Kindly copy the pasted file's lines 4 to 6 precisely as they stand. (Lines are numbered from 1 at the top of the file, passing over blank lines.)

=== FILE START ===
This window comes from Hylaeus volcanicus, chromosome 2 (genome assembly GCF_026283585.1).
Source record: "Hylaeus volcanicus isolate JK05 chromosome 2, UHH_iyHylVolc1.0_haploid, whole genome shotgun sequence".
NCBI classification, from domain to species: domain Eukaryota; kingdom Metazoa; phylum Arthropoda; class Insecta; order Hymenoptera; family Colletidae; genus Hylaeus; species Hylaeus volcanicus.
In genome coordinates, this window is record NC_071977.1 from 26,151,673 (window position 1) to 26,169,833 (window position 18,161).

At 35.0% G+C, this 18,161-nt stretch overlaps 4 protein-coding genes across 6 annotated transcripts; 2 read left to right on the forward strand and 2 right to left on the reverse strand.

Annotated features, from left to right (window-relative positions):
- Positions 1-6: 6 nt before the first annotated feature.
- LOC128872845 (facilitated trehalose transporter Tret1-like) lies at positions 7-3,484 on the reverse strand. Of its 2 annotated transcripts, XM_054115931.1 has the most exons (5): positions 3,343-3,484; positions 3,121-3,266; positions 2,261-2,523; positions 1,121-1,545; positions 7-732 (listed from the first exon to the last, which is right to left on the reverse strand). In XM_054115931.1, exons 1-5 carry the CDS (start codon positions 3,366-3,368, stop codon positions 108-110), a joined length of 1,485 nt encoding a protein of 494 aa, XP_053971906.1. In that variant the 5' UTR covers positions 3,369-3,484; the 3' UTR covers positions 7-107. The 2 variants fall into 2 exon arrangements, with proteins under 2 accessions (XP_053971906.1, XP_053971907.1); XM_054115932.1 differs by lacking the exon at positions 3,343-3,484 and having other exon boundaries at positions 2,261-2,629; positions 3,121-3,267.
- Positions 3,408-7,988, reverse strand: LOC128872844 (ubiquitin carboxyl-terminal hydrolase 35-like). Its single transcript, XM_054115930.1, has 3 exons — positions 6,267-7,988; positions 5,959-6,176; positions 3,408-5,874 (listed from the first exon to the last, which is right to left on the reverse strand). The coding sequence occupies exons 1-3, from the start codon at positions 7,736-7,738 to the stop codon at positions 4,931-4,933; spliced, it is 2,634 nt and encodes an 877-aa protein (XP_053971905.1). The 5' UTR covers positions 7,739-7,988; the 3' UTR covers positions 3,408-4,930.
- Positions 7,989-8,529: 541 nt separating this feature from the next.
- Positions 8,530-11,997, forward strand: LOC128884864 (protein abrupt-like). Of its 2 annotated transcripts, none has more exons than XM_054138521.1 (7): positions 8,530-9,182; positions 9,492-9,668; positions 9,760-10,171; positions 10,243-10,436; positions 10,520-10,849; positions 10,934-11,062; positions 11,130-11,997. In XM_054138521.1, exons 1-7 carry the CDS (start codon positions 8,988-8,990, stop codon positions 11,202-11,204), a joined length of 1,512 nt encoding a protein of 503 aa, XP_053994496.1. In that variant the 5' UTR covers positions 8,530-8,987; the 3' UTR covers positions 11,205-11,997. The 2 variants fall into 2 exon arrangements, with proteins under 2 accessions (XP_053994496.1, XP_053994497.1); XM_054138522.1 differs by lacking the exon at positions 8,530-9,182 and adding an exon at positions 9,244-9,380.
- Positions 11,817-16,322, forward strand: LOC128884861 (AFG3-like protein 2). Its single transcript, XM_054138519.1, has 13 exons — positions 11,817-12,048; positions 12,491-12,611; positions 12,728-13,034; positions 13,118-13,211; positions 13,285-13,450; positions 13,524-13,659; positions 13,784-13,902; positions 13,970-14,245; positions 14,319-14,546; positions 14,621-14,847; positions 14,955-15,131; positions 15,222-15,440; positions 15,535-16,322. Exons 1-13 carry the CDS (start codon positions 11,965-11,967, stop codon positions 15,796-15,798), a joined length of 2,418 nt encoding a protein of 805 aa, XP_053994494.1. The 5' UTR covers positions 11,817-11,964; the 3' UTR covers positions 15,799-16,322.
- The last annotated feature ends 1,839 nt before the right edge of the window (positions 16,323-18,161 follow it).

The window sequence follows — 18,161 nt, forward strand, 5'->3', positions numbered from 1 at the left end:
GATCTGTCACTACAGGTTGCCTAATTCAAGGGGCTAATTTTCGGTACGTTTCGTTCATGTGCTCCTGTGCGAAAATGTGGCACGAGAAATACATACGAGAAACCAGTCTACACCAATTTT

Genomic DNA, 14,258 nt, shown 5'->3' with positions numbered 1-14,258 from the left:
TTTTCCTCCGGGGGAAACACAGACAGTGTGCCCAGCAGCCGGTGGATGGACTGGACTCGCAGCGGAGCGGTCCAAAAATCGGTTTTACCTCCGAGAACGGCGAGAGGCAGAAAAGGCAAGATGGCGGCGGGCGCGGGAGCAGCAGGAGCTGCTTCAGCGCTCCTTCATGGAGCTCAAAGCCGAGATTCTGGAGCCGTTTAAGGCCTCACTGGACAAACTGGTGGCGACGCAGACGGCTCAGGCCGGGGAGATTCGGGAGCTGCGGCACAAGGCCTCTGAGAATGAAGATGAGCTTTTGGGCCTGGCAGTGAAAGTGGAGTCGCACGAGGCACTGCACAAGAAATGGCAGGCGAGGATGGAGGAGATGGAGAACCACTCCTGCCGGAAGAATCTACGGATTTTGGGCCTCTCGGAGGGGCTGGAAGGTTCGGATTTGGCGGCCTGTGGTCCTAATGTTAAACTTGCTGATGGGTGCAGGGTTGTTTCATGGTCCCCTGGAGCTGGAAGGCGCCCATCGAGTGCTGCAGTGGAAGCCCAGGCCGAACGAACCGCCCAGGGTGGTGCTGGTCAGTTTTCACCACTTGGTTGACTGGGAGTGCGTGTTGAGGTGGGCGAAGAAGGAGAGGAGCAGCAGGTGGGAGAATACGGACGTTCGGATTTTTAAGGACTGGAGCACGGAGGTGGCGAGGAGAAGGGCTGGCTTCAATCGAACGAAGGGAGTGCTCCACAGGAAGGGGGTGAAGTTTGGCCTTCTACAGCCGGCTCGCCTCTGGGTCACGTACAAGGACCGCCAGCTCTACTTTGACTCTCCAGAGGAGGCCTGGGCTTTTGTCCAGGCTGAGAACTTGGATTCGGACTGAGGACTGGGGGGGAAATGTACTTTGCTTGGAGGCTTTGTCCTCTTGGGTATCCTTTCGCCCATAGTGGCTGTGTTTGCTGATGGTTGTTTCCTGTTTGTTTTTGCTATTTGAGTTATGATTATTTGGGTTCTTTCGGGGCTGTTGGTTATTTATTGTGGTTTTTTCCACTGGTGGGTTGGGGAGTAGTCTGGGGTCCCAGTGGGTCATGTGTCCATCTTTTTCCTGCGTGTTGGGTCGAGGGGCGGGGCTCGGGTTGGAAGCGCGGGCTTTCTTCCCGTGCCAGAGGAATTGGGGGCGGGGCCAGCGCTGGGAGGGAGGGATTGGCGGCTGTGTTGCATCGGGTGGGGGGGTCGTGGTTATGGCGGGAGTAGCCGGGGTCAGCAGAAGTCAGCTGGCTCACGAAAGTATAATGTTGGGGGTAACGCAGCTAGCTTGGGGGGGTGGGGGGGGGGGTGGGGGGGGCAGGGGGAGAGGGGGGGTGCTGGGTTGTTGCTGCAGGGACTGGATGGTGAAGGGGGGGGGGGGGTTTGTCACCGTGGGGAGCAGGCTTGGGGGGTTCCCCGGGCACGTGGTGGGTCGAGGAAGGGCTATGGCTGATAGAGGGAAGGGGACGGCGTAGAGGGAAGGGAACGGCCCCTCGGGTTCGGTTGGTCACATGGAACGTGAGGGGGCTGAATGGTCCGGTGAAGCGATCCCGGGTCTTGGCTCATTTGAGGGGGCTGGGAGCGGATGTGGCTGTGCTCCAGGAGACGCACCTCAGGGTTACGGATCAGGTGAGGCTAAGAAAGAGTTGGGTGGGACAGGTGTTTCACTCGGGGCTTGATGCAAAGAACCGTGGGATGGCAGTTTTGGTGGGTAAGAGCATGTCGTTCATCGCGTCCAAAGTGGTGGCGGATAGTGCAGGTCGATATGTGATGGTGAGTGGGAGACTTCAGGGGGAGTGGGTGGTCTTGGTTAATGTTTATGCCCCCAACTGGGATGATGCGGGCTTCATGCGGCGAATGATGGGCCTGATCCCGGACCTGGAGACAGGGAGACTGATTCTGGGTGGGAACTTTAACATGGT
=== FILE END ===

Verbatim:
In genome coordinates, this window is record NC_071977.1 from 26,151,673 (window position 1) to 26,169,833 (window position 18,161).

At 35.0% G+C, this 18,161-nt stretch overlaps 4 protein-coding genes across 6 annotated transcripts; 2 read left to right on the forward strand and 2 right to left on the reverse strand.

Annotated features, from left to right (window-relative positions):